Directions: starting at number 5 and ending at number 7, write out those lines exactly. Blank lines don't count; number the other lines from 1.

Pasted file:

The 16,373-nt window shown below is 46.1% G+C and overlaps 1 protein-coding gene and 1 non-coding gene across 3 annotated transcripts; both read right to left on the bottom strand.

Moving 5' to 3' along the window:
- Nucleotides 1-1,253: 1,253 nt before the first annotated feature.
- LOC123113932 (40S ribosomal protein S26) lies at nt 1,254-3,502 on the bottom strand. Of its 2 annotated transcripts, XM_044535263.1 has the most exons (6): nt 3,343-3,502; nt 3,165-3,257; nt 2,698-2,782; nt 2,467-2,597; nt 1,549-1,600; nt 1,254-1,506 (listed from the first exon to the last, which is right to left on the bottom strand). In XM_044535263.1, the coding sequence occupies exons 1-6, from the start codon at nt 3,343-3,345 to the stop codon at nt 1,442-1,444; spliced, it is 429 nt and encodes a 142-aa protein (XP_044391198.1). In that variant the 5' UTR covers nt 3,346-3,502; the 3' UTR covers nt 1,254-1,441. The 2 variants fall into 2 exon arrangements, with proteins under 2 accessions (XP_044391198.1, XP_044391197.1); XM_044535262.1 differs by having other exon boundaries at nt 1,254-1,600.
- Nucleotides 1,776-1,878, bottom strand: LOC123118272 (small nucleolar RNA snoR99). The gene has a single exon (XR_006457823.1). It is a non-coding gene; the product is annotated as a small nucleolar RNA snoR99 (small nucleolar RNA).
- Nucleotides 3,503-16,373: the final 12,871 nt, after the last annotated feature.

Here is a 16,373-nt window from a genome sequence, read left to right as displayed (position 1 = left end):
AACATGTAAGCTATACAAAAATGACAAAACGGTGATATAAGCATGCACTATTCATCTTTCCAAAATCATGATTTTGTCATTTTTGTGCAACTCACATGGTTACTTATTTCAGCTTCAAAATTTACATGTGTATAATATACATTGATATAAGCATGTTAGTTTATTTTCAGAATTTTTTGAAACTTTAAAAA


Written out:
- Nucleotides 1,776-1,878, bottom strand: LOC123118272 (small nucleolar RNA snoR99). The gene has a single exon (XR_006457823.1). It is a non-coding gene; the product is annotated as a small nucleolar RNA snoR99 (small nucleolar RNA).
- Nucleotides 3,503-16,373: the final 12,871 nt, after the last annotated feature.

Here is a 16,373-nt window from a genome sequence, read left to right as displayed (position 1 = left end):